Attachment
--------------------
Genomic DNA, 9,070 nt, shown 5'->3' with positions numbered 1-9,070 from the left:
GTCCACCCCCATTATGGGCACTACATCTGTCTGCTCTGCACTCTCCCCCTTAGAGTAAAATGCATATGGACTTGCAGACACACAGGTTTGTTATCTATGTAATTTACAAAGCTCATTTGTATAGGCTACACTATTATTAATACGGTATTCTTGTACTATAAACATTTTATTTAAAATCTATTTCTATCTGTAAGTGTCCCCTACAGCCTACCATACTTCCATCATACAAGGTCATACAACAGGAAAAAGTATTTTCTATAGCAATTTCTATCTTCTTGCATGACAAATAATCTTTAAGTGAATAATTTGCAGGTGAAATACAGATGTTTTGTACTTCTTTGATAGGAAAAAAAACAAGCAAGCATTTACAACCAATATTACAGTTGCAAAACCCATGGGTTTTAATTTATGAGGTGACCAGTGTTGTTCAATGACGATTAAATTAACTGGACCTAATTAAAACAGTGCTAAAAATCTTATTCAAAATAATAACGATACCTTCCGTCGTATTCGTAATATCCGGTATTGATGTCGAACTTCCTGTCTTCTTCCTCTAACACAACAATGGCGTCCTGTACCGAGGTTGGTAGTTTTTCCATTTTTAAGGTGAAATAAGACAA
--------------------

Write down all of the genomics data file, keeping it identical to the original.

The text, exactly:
Genomic DNA, 9,070 nt, shown 5'->3' with positions numbered 1-9,070 from the left:
GTCCACCCCCATTATGGGCACTACATCTGTCTGCTCTGCACTCTCCCCCTTAGAGTAAAATGCATATGGACTTGCAGACACACAGGTTTGTTATCTATGTAATTTACAAAGCTCATTTGTATAGGCTACACTATTATTAATACGGTATTCTTGTACTATAAACATTTTATTTAAAATCTATTTCTATCTGTAAGTGTCCCCTACAGCCTACCATACTTCCATCATACAAGGTCATACAACAGGAAAAAGTATTTTCTATAGCAATTTCTATCTTCTTGCATGACAAATAATCTTTAAGTGAATAATTTGCAGGTGAAATACAGATGTTTTGTACTTCTTTGATAGGAAAAAAAACAAGCAAGCATTTACAACCAATATTACAGTTGCAAAACCCATGGGTTTTAATTTATGAGGTGACCAGTGTTGTTCAATGACGATTAAATTAACTGGACCTAATTAAAACAGTGCTAAAAATCTTATTCAAAATAATAACGATACCTTCCGTCGTATTCGTAATATCCGGTATTGATGTCGAACTTCCTGTCTTCTTCCTCTAACACAACAATGGCGTCCTGTACCGAGGTTGGTAGTTTTTCCATTTTTAAGGTGAAATAAGACAA